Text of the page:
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Yitzhak (Irving) Balsam

Praszka, Poland

Yitzhak was the second of four children born to religious Jewish parents. The family lived on the Polish-German border in Praszka, a small town where Yitzhak's father worked as a tailor. His work was not steady, and the family struggled to make ends meet. Yitzhak attended Polish public school in the mornings and Hebrew school in the afternoons.

1933-39: At 4 a.m. on September 1, 1939, we were awakened by an explosion. The Polish army had blown up the bridge over the Prosna River to impede the German invasion of Poland. But by 6 a.m., the Germans were in the town--troops with bayonets, tanks and trucks. For the next seven days German convoys moved through Praszka. Every day, I and other Jewish men from town were forced to build roads outside town.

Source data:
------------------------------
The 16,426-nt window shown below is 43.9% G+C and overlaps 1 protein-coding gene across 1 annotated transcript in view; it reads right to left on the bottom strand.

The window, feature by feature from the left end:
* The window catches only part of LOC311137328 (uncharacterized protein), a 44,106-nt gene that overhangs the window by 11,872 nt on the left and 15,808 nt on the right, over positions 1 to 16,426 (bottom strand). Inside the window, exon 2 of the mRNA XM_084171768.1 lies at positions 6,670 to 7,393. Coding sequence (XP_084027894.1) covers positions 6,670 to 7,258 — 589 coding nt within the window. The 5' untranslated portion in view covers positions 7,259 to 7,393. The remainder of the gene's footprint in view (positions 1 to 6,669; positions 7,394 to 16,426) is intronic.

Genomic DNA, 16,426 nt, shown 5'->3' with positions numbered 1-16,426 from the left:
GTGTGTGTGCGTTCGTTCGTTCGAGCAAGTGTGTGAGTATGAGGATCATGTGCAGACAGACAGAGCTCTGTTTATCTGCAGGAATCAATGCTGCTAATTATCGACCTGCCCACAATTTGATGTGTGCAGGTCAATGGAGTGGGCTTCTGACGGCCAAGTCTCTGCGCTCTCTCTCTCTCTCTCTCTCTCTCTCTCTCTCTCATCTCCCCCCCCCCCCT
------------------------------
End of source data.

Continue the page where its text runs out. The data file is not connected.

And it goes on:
1940-45: I was deported to several camps, including Auschwitz, and then was imprisoned with 60 men for escaping from a death march. Most were executed; the rest of us were forced to transport the bodies to a cemetery where two mass graves had been dug. We buried the bodies in one, then were forced into the other and hit with machine-gun fire. When the shooting stopped, five of us were still alive. We were ordered to fill in the second grave, then the guns were turned on us again. Miraculously, they had run out of bullets.

Yitzhak was sent to Mauthausen for forced labor, and then to the Gunskirchen camp to die. He was liberated in May 1945 and emigrated to America in 1948. Yitzhak died in 1992.

 

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